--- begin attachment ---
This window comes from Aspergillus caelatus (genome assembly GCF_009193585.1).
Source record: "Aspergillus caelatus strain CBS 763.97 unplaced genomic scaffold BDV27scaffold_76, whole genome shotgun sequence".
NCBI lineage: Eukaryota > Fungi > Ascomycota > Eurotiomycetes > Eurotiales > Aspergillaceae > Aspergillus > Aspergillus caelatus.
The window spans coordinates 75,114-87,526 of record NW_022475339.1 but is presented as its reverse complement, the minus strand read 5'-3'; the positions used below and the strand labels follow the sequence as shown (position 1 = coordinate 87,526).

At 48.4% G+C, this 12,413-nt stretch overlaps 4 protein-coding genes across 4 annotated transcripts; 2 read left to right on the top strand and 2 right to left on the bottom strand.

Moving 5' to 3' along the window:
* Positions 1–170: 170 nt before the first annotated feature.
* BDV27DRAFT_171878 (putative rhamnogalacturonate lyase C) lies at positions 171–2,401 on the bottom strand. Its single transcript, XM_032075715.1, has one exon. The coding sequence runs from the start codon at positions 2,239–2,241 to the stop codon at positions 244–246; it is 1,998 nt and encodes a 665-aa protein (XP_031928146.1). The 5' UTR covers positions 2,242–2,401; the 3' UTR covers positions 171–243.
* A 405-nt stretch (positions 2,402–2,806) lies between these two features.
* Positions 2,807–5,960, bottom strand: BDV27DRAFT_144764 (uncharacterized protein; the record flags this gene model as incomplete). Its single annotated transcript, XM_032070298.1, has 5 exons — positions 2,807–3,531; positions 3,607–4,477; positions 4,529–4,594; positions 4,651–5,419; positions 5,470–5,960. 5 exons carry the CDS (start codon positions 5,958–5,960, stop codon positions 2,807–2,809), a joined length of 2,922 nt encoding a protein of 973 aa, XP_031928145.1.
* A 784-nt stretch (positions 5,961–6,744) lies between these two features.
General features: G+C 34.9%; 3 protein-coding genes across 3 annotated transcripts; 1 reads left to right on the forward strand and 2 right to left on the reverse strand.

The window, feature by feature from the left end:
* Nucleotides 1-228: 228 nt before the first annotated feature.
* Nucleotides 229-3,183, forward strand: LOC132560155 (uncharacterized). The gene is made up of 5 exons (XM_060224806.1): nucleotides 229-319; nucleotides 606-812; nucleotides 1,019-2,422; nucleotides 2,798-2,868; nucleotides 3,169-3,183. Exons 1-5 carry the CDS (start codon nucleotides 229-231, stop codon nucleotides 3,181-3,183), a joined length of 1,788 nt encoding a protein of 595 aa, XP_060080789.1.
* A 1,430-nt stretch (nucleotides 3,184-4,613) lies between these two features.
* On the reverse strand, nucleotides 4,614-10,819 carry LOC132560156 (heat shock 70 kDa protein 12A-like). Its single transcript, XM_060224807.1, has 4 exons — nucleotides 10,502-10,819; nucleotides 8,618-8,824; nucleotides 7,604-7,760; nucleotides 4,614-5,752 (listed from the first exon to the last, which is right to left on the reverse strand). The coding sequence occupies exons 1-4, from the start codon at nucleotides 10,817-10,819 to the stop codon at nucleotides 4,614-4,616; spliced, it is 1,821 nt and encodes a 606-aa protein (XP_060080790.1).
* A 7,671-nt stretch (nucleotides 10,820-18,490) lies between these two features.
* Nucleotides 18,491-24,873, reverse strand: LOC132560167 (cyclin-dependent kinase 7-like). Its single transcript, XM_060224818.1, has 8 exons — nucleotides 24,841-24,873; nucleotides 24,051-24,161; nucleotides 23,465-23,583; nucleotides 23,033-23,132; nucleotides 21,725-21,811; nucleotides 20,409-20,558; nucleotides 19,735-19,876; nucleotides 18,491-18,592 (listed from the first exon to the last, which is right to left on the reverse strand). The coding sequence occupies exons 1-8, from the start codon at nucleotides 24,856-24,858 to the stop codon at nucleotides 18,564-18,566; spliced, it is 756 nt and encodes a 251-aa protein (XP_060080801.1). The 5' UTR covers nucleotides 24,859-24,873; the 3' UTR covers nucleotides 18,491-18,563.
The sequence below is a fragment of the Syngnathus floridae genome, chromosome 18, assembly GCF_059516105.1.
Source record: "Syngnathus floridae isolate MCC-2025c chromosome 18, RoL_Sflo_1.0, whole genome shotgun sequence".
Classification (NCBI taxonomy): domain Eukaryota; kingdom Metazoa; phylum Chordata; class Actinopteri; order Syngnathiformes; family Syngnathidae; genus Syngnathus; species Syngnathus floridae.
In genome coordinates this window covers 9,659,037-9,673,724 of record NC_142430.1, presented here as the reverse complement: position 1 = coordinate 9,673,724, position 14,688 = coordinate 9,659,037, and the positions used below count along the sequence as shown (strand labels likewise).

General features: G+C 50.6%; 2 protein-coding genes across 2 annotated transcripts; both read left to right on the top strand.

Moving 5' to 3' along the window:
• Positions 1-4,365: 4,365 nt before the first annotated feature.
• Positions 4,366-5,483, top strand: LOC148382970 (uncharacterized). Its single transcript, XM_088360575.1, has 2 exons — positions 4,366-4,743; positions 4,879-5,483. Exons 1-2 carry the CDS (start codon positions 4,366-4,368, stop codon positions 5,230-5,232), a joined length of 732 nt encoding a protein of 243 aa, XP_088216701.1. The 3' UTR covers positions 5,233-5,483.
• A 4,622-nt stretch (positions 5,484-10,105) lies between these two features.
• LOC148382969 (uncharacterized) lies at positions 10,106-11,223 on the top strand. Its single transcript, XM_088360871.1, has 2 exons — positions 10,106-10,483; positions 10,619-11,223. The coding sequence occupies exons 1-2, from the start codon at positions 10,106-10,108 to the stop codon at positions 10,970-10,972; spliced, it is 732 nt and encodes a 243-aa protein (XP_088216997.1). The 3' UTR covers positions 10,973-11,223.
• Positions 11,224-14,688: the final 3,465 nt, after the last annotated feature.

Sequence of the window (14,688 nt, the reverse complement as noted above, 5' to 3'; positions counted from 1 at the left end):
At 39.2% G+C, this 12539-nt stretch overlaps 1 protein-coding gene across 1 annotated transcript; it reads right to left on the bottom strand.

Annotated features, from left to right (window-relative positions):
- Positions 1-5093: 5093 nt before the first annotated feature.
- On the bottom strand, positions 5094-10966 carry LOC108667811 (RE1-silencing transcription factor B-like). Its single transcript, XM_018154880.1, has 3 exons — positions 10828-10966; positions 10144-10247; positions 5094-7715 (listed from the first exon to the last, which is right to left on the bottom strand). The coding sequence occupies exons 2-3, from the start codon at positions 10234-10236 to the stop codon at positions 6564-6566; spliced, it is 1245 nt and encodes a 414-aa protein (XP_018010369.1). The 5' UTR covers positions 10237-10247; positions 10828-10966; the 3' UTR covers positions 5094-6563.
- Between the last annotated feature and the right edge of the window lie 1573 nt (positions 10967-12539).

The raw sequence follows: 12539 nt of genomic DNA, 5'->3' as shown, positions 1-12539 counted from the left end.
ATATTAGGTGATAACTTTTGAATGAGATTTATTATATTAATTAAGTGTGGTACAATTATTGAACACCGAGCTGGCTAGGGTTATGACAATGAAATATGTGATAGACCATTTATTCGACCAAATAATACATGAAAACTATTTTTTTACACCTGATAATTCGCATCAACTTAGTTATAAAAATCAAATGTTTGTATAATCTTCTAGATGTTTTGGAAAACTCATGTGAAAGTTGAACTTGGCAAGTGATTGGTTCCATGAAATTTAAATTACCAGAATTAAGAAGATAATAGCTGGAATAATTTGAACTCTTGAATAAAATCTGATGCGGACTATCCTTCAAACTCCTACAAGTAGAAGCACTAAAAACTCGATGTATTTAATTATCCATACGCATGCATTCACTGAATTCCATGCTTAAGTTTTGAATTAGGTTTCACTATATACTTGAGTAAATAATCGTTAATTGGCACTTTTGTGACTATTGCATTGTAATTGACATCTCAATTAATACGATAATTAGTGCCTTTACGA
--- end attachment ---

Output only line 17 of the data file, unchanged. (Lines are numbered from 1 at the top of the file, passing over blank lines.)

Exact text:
* On the reverse strand, nucleotides 4,614-10,819 carry LOC132560156 (heat shock 70 kDa protein 12A-like). Its single transcript, XM_060224807.1, has 4 exons — nucleotides 10,502-10,819; nucleotides 8,618-8,824; nucleotides 7,604-7,760; nucleotides 4,614-5,752 (listed from the first exon to the last, which is right to left on the reverse strand). The coding sequence occupies exons 1-4, from the start codon at nucleotides 10,817-10,819 to the stop codon at nucleotides 4,614-4,616; spliced, it is 1,821 nt and encodes a 606-aa protein (XP_060080790.1).